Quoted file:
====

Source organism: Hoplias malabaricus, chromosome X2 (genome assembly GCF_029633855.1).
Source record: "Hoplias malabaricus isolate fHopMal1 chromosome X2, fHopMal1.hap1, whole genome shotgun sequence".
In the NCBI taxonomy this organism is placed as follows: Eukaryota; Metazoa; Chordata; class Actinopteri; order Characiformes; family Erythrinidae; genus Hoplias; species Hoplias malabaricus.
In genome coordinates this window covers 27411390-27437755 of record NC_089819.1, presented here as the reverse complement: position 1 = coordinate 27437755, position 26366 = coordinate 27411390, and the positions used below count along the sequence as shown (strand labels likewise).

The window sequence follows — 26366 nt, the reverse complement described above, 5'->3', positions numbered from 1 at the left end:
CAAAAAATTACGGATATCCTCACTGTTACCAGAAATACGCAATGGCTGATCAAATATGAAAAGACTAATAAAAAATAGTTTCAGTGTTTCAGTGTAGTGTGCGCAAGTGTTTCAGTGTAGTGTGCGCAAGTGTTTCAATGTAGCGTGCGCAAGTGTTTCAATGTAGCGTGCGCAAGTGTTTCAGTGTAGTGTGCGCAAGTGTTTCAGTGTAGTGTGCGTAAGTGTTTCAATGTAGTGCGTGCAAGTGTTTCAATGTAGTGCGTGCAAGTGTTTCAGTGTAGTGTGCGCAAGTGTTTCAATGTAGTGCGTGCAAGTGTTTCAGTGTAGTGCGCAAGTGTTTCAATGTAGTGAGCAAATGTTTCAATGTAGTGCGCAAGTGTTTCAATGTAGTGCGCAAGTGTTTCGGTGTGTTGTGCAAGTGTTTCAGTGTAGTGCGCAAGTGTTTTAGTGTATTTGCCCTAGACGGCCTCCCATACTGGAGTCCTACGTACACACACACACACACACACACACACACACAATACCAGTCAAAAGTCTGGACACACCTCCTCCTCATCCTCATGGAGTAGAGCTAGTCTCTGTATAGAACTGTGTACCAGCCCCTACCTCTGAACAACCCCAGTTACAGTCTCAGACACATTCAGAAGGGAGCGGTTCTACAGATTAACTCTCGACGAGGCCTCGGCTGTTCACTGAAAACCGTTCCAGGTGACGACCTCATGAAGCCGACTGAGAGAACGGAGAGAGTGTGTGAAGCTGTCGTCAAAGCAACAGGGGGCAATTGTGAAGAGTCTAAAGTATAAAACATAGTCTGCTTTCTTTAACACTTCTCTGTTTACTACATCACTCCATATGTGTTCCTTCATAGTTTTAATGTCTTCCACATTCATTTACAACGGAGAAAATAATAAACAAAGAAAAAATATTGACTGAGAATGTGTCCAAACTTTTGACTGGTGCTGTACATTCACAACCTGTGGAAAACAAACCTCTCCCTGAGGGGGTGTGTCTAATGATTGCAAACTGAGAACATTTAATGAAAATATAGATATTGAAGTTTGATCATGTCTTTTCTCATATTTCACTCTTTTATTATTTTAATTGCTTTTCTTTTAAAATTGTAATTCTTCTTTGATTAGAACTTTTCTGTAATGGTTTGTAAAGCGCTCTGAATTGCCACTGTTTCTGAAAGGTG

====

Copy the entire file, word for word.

Source organism: Hoplias malabaricus, chromosome X2 (genome assembly GCF_029633855.1).
Source record: "Hoplias malabaricus isolate fHopMal1 chromosome X2, fHopMal1.hap1, whole genome shotgun sequence".
In the NCBI taxonomy this organism is placed as follows: Eukaryota; Metazoa; Chordata; class Actinopteri; order Characiformes; family Erythrinidae; genus Hoplias; species Hoplias malabaricus.
In genome coordinates this window covers 27411390-27437755 of record NC_089819.1, presented here as the reverse complement: position 1 = coordinate 27437755, position 26366 = coordinate 27411390, and the positions used below count along the sequence as shown (strand labels likewise).

The window sequence follows — 26366 nt, the reverse complement described above, 5'->3', positions numbered from 1 at the left end:
CAAAAAATTACGGATATCCTCACTGTTACCAGAAATACGCAATGGCTGATCAAATATGAAAAGACTAATAAAAAATAGTTTCAGTGTTTCAGTGTAGTGTGCGCAAGTGTTTCAGTGTAGTGTGCGCAAGTGTTTCAATGTAGCGTGCGCAAGTGTTTCAATGTAGCGTGCGCAAGTGTTTCAGTGTAGTGTGCGCAAGTGTTTCAGTGTAGTGTGCGTAAGTGTTTCAATGTAGTGCGTGCAAGTGTTTCAATGTAGTGCGTGCAAGTGTTTCAGTGTAGTGTGCGCAAGTGTTTCAATGTAGTGCGTGCAAGTGTTTCAGTGTAGTGCGCAAGTGTTTCAATGTAGTGAGCAAATGTTTCAATGTAGTGCGCAAGTGTTTCAATGTAGTGCGCAAGTGTTTCGGTGTGTTGTGCAAGTGTTTCAGTGTAGTGCGCAAGTGTTTTAGTGTATTTGCCCTAGACGGCCTCCCATACTGGAGTCCTACGTACACACACACACACACACACACACACACACAATACCAGTCAAAAGTCTGGACACACCTCCTCCTCATCCTCATGGAGTAGAGCTAGTCTCTGTATAGAACTGTGTACCAGCCCCTACCTCTGAACAACCCCAGTTACAGTCTCAGACACATTCAGAAGGGAGCGGTTCTACAGATTAACTCTCGACGAGGCCTCGGCTGTTCACTGAAAACCGTTCCAGGTGACGACCTCATGAAGCCGACTGAGAGAACGGAGAGAGTGTGTGAAGCTGTCGTCAAAGCAACAGGGGGCAATTGTGAAGAGTCTAAAGTATAAAACATAGTCTGCTTTCTTTAACACTTCTCTGTTTACTACATCACTCCATATGTGTTCCTTCATAGTTTTAATGTCTTCCACATTCATTTACAACGGAGAAAATAATAAACAAAGAAAAAATATTGACTGAGAATGTGTCCAAACTTTTGACTGGTGCTGTACATTCACAACCTGTGGAAAACAAACCTCTCCCTGAGGGGGTGTGTCTAATGATTGCAAACTGAGAACATTTAATGAAAATATAGATATTGAAGTTTGATCATGTCTTTTCTCATATTTCACTCTTTTATTATTTTAATTGCTTTTCTTTTAAAATTGTAATTCTTCTTTGATTAGAACTTTTCTGTAATGGTTTGTAAAGCGCTCTGAATTGCCACTGTTTCTGAAAGGTG